The Famous 'Yuca' And Latin American Cuisine

Photo Credit: Flickr Public Domain
Photo Credit: Flickr Public Domain
By Wayne Jebian
It is almidón sagrado, or “sacred starch,” in the poetry of Dr. Marianella’ Medrano, author of the collection “Diosas de la Yuca” (Goddesses of the Yuca).
Yuca bears no resemblance to the similarly spelled, flowering desert plant called yucca, although yuca is misspelled that way on a surprisingly large number of menus. The yuca is a tuber like the potato and is prepared in some of the same ways, including French fries and chips. It kept native peoples alive for millennia in the Caribbean and South America, and in spite of a takeover by colonial powers, the cuisine has survived to begin a latter-day reconquista, including in Connecticut.
Yuca is known to every Latin American chef, whether the restaurant is Dominican, Peruvian, Colombian or Puerto Rican, and if you don’t see yuca fries on the menu, they can probably be ordered off-menu. Less common variations include Colombian rolls made from yuca flour (pandebono or pandequeso), boiled yuca in sauce (yuca con mojo), or yuca stuffed with queso fresco (yuca rellena). The most popular way to prepare yuca in the Dominican Republic is to sauté it with onions, olive oil and vinegar, according to Medrano, a Dominican native who arrived in New Haven in 1990 and now has a therapy practice in Middlebury.

“Yuca was the main staple of the Taino, the indigenous people of the Dominican Republic, and ‘Diosas de la Yuca’ is a celebration of the spiritual practices of the Taino people,” Medrano says. “If you go to a traditional Dominican household, you’re going to have yuca for breakfast and yuca for dinner.” As a vegetarian, and as someone who needs to steer away from gluten, the yuca is just as important to Medrano as it was to her ancestors.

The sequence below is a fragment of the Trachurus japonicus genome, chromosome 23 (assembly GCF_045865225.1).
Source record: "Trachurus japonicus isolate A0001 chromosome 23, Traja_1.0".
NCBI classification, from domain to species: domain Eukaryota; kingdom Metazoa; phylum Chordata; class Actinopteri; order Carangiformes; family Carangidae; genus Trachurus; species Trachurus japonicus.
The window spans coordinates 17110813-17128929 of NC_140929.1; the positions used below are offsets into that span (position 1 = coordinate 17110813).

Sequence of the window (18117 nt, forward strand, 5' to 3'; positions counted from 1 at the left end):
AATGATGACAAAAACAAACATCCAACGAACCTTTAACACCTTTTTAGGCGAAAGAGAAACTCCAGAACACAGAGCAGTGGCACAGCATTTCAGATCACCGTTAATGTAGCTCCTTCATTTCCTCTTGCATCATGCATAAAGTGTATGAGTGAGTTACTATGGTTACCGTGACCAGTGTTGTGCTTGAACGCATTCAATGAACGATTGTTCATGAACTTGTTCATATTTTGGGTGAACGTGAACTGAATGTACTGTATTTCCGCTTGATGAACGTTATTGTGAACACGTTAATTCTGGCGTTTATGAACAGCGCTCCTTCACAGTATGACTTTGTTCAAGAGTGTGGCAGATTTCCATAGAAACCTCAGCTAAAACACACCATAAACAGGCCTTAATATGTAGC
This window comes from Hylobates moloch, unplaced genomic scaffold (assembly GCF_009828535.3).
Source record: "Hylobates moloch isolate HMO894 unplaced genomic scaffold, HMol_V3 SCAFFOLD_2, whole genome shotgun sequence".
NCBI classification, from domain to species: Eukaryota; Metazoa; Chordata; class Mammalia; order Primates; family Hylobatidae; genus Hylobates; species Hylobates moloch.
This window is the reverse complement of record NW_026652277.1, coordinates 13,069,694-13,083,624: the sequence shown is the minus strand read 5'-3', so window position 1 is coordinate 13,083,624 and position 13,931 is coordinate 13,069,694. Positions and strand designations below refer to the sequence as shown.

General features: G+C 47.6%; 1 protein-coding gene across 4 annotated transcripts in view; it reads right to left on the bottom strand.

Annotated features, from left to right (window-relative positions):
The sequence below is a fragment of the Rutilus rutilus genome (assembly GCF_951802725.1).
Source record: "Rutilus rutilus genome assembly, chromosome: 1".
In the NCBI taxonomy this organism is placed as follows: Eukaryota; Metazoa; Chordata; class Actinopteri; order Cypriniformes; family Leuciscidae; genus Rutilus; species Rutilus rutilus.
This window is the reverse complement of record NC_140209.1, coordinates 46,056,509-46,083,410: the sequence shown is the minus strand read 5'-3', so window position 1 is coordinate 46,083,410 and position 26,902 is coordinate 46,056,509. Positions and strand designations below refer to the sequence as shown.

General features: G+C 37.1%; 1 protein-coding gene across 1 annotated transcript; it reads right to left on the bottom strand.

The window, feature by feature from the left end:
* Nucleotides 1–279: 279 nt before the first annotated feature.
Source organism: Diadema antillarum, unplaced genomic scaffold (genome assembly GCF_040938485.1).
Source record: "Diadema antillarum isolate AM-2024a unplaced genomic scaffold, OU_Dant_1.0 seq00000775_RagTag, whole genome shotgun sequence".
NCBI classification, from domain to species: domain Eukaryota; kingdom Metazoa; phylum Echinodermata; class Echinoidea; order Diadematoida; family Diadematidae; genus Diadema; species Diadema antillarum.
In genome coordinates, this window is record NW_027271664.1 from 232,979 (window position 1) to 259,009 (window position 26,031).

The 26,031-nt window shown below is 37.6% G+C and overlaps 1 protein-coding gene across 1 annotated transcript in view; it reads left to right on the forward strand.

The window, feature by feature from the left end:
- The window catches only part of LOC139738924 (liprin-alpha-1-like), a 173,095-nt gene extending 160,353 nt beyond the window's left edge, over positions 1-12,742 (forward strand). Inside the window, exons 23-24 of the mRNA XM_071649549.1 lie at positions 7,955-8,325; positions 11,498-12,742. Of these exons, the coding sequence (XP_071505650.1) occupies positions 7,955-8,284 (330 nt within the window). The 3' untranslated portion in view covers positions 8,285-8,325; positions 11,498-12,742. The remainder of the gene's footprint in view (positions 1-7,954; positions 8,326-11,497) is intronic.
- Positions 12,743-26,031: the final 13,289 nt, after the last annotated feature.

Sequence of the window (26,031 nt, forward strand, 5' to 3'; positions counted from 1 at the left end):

Medrano says the root can be found at Stop & Shop and other major supermarkets (although North Americans may know it better as Cassava or manioc root). Yuca flour is sold at ethnic markets, although it is often referred to as tapioca flour.
If you have tried gluten-free pizza crusts, breads and pastas and remain unconvinced that any bread that passes muster with the celiac-set could ever be as good as the wheat kind, you might have to head south of the border — 30 miles southwest of Greenwich, to be precise — where your resistance will be overwhelmed by sheer fluffiness. This is the “good bread,” pandebono, served in wooden Dominican cigar boxes at Calle Ocho, a Cuban-owned pan-Latino restaurant in the Excelsior Hotel, across the street from the American Museum of Natural History in Manhattan.
These rolls — yes, the pre-dinner kind that come free — are a gluten-free fantasy, like eating a slightly sweet, even more slightly egg-y, sponge-cake of cumulus cloud. If this ultra-cool spot on the Upper West Side could be considered the pot of gold at the end of some yuca rainbow, then the rainbow’s opposite tip touches down on….

To read full story: http://www.courant.com/search/dispatcher.front?Query=wayne+jebian+yucca&btnSubmit=&target=adv_all&date=&sortby=contentrankprof
Wayne Jebian is a writer for CTLatinoNews.com, he wrote this article for CTNow, where it first appeared. 

Related

One thought on “The Famous 'Yuca' And Latin American Cuisine

Leave a Reply

Your email address will not be published. Required fields are marked *